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Headspace Of Reloading Brass - Part 2

In part one of our series looking at the fundamentals of checking the headspace on reloading brass, we looked at the reasons why headspace should always be checked. In Part two, we are going to look at the tools necessary to check the headspace of your reloading brass casings.

It is important to remember that superior accuracy of reloaded ammunition its dependent on getting the headspace of your reloading brass set correctly for the intended rifle. You might have the headspace on your reloaded ammo set perfectly for a rifle, attempt to use that ammo in another rifle, and your accuracy be completely hindered. That’s why, though it is painstaking, the reloader must set the headspace for the rifle you will be using.


Tools to Measure Headspace

The tool to measure the headspace or shoulder position of your reloading brass is marketed under a number of names, including shoulder bump gauge, precision mic, or cartridge comparator, but each does basically the same thing. They give a measurement from the base of the cartridge to a predetermined spot on the shoulder. So, why do you need to know that?

A comparator allows the shooter or reloader to do a number of things:

1. Measure the headspace of factory or reloaded ammunition to ensure it is within spec for safe and reliable use. If the case is too long it simply will not chamber, and if it is too short, it will not headspace correctly, may not fire, or may result in a case separation.

2. Quantifies the chamber headspace in a particular rifle by measuring the headspace of fired cases from that chamber. After firing, a cartridge fire-forms to the size of the chamber.

3. It will ensure that you are getting the minimal shoulder set-back when setting up your reloading dies.

This last one is probably the most important for the reloader. By minimizing the set-back of the shoulder, you are limiting the expansion or stretching of the case during firing, improving consistency and accuracy, and extending the life of the brass. So, the cartridge comparator also serves as a diagnostic tool to ensure the rifle chamber is within specifications, and to gauge if the sizing die is set-up correctly.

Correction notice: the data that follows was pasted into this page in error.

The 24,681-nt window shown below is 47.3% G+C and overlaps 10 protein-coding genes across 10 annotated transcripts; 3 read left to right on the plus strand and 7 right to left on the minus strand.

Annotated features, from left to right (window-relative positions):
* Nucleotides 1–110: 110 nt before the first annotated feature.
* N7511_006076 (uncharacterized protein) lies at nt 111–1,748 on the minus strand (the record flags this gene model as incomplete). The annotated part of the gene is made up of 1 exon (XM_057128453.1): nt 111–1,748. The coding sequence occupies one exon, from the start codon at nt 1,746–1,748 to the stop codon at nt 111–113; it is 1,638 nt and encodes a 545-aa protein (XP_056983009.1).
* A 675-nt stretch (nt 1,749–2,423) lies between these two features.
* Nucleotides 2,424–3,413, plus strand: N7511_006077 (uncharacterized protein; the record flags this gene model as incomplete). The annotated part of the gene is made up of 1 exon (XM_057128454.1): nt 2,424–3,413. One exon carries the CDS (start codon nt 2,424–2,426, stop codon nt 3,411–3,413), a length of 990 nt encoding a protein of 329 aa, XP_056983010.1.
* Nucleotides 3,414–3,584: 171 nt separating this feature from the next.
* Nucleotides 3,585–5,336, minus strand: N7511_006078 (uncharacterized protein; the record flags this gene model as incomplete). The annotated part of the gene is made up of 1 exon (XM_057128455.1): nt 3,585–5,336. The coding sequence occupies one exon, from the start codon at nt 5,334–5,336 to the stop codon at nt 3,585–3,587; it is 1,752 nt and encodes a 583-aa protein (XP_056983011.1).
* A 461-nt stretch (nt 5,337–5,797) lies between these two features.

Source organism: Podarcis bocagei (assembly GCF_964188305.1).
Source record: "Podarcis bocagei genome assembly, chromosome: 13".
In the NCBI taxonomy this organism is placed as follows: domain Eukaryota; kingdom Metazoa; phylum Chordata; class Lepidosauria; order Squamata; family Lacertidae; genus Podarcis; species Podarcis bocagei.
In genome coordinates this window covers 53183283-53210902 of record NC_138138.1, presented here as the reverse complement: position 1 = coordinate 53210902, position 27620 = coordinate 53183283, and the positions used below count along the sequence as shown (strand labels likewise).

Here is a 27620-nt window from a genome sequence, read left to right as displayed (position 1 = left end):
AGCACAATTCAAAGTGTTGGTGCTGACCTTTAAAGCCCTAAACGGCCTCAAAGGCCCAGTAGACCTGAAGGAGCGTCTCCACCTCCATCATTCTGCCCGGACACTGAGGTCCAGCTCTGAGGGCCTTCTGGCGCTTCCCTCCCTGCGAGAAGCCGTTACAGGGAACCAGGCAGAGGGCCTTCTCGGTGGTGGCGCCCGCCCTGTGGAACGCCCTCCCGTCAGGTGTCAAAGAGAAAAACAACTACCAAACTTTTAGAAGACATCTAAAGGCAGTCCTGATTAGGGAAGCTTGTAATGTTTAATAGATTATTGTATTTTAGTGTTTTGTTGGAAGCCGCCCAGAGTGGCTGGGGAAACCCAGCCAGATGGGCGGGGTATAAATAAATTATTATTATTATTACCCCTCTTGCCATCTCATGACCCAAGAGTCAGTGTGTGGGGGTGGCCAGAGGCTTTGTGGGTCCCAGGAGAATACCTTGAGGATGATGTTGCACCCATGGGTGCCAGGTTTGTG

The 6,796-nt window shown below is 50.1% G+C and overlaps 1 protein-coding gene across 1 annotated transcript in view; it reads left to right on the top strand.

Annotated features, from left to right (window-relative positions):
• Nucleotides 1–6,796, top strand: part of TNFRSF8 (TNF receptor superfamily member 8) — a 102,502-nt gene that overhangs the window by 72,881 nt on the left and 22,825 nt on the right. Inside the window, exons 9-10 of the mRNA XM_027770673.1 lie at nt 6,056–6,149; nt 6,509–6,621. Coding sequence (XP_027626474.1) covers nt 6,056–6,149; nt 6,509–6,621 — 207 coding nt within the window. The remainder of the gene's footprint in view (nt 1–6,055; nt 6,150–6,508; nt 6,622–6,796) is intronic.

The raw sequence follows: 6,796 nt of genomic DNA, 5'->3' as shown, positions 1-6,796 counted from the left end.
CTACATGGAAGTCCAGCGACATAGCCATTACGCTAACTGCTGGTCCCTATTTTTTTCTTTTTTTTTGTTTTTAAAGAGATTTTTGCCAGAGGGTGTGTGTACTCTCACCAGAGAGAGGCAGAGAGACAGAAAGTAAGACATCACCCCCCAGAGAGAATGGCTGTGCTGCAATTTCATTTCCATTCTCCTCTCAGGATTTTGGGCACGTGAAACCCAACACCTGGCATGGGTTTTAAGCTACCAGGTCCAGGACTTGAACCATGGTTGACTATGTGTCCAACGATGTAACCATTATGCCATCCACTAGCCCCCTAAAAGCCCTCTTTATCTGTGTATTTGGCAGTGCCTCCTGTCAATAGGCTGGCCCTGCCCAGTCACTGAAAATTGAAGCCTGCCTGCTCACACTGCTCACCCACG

As an example, if you measure the shoulder on once-fired reloading brass from a rifle chamber that is reamed to spec, you will find that the headspace will measure “0” on an RCBS Precision Mic gauge. This is because the case has fire-formed to the length of the chamber.

New factory match ammunition may read minus three on the same gauge. In other words, the shoulder is three thousandths (0.003”) shorter than the spec chamber. This is so that it will chamber correctly. After firing, that case will be fire-formed to the chamber so should have moved the shoulder forward to match the actual size of the chamber.

Now, after you have run a fired piece of brass through your sizing die you may find that you have pushed the shoulder back ten to twenty thousandths (0.010” to 0.020”). This is too much. So now you can adjust the sizing die up to bump the shoulder back just enough to chamber in that particular rifle without any issues. Once you are getting the required amount of bump on your bump gauge, you can lock the die.

In part three of this series, we will look at more methods of measuring headspace, as well as some info on older military surplus rifles.